Producer

This podcast was produced by Martin Nathan.

Martin Nathan has worked as a labourer, showman, pancake chef, fire technician, and a railway engineer. His short fiction has been published by Tangent Press, HCE and Grist and his poetry has appeared in Finished Creatures, Erbacce and Aesthetica. His novel – A Place of Safety is published by Salt Publishing. In 2020 he has been shortlisted for the Woodward International Playwriting Prize and the Nick Darke Award.

Left Watching by R D Mouton

Four men, friends since childhood, walk into a wood, where they find a pile of bones. This strange discovery will change their lives forever.

RD Mouton is an American Writer and Freelancer. He is currently pursuing a career in writing and completing his current projects, a short story collection and a young adult novel. He can be found on Twitter as @RDMakes.

Photo by Koan courtesy of Morguefile.com

Sound effect used are adapted from woodsbirds.wav by Sparrer on Freesound.org under the Attribution License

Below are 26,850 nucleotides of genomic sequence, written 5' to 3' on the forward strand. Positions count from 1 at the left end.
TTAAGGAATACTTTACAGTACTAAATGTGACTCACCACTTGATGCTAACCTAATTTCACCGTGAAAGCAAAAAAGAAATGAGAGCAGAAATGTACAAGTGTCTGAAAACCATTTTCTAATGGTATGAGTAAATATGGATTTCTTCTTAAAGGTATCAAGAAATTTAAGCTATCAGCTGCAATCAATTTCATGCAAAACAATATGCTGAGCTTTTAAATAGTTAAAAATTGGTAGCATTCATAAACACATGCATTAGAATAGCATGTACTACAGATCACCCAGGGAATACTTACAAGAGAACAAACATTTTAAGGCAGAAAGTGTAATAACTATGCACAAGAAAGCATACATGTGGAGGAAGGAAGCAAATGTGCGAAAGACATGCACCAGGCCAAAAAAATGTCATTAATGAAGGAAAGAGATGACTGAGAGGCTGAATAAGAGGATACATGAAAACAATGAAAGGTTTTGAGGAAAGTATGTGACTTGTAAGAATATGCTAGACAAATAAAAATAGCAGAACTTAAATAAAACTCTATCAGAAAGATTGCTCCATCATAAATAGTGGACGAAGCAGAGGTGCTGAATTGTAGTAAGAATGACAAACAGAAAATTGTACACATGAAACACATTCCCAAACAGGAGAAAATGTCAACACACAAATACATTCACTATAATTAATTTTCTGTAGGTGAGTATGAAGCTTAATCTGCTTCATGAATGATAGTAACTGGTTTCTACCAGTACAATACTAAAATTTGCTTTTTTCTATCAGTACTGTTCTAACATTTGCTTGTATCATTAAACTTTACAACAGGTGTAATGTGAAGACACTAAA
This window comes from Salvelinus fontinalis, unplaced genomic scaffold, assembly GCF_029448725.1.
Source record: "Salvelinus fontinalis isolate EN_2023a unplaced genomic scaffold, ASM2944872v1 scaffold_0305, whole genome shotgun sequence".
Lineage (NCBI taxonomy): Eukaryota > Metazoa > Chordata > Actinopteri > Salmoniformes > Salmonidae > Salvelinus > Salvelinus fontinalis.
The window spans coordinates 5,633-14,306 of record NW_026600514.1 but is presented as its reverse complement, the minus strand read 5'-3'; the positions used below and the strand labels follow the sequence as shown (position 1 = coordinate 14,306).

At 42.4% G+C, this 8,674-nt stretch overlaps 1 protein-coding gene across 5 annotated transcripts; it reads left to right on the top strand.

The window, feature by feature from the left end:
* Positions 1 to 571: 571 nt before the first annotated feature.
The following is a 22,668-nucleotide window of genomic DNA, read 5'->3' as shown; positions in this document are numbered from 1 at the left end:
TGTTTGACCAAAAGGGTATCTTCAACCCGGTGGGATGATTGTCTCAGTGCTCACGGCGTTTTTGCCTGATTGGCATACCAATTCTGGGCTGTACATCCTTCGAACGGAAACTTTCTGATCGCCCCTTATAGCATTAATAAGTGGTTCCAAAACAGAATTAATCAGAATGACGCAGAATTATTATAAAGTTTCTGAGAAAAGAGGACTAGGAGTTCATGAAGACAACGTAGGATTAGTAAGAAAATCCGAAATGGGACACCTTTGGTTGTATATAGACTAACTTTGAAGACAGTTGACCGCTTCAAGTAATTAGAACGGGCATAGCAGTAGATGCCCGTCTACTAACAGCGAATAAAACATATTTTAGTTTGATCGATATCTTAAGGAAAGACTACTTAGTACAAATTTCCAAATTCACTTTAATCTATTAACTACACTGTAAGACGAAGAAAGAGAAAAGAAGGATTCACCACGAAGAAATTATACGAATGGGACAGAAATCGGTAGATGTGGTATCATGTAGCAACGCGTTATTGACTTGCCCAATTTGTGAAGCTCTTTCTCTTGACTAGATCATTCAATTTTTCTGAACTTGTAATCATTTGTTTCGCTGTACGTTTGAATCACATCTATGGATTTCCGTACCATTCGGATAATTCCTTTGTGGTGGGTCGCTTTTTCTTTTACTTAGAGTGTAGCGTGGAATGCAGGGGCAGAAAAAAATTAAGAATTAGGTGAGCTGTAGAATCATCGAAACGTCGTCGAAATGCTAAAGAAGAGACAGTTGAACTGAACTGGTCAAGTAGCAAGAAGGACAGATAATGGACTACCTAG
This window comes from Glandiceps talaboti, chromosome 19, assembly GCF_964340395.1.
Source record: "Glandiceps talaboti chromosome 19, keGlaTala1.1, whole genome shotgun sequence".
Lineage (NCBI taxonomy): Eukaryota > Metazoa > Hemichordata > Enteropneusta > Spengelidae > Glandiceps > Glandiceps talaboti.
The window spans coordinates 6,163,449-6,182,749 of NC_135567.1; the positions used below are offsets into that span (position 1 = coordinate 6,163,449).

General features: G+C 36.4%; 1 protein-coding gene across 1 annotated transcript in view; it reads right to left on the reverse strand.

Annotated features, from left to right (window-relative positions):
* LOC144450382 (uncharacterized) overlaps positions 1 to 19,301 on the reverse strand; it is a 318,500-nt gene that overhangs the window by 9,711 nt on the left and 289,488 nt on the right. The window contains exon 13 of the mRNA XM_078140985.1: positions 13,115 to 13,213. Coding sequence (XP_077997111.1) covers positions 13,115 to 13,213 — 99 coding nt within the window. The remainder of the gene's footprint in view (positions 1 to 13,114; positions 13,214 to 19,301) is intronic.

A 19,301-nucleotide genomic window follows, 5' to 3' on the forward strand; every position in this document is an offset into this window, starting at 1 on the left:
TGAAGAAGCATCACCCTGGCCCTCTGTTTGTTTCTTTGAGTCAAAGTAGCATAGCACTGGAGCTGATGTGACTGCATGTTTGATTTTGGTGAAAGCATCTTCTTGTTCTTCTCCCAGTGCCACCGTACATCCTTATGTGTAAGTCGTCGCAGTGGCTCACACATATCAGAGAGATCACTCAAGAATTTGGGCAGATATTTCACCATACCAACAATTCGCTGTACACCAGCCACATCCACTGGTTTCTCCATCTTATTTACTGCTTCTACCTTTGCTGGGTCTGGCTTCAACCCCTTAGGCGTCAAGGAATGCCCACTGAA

The producer is Tabitha Potts

The Death of Brutus

The narrator is a health care aide who cares for a disabled woman (Betty) as best as possible and tends to her many hamsters, including Brutus, with the ultimate compassion.

It seems that Betty’s real confidant and friend is not the hamster she obsesses over in the story, but the young man who cleans out the hamster cages, cooks her meals, and buries her once-beloved rodents in the backyard.

This story originally appeared in Fleas on the Dog Online in 2020. 

Mark Tulin is a poet, short story writer, and author residing in Ventura. He also has time to take pictures of the quirky people and strange objects he finds on Southern California’s beaches.

Gordon Lawrie (author and editor of Friday Flash Fiction) writes, “Tulin’s skill lies in raising his central characters above everything that surrounds them.”